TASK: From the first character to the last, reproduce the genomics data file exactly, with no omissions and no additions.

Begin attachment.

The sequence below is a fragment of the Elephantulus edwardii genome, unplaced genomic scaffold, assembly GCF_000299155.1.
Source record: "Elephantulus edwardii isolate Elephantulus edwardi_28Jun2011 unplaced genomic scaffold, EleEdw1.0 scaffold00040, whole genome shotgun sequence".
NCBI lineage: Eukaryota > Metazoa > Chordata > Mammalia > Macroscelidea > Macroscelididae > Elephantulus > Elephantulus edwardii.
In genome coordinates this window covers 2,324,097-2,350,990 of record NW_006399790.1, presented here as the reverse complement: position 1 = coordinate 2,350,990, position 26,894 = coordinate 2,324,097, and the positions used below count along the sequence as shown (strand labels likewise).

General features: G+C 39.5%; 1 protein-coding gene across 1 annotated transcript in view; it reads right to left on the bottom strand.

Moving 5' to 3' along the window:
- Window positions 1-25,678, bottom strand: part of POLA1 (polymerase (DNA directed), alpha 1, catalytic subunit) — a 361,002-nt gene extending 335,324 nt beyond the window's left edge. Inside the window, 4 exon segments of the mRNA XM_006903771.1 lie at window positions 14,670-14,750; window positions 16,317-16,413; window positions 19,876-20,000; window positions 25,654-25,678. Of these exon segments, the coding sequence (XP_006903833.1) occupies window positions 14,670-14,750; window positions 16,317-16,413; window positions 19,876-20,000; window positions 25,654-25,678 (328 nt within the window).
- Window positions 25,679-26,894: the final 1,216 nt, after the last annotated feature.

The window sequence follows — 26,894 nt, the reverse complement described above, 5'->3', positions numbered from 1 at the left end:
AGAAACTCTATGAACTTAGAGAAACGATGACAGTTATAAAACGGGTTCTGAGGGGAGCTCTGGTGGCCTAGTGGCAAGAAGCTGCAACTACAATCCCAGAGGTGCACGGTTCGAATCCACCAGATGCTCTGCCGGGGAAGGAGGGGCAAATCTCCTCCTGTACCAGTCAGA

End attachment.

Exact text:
The sequence below is a fragment of the Elephantulus edwardii genome, unplaced genomic scaffold, assembly GCF_000299155.1.
Source record: "Elephantulus edwardii isolate Elephantulus edwardi_28Jun2011 unplaced genomic scaffold, EleEdw1.0 scaffold00040, whole genome shotgun sequence".
NCBI lineage: Eukaryota > Metazoa > Chordata > Mammalia > Macroscelidea > Macroscelididae > Elephantulus > Elephantulus edwardii.
In genome coordinates this window covers 2,324,097-2,350,990 of record NW_006399790.1, presented here as the reverse complement: position 1 = coordinate 2,350,990, position 26,894 = coordinate 2,324,097, and the positions used below count along the sequence as shown (strand labels likewise).

General features: G+C 39.5%; 1 protein-coding gene across 1 annotated transcript in view; it reads right to left on the bottom strand.

Moving 5' to 3' along the window:
- Window positions 1-25,678, bottom strand: part of POLA1 (polymerase (DNA directed), alpha 1, catalytic subunit) — a 361,002-nt gene extending 335,324 nt beyond the window's left edge. Inside the window, 4 exon segments of the mRNA XM_006903771.1 lie at window positions 14,670-14,750; window positions 16,317-16,413; window positions 19,876-20,000; window positions 25,654-25,678. Of these exon segments, the coding sequence (XP_006903833.1) occupies window positions 14,670-14,750; window positions 16,317-16,413; window positions 19,876-20,000; window positions 25,654-25,678 (328 nt within the window).
- Window positions 25,679-26,894: the final 1,216 nt, after the last annotated feature.

The window sequence follows — 26,894 nt, the reverse complement described above, 5'->3', positions numbered from 1 at the left end:
AGAAACTCTATGAACTTAGAGAAACGATGACAGTTATAAAACGGGTTCTGAGGGGAGCTCTGGTGGCCTAGTGGCAAGAAGCTGCAACTACAATCCCAGAGGTGCACGGTTCGAATCCACCAGATGCTCTGCCGGGGAAGGAGGGGCAAATCTCCTCCTGTACCAGTCAGA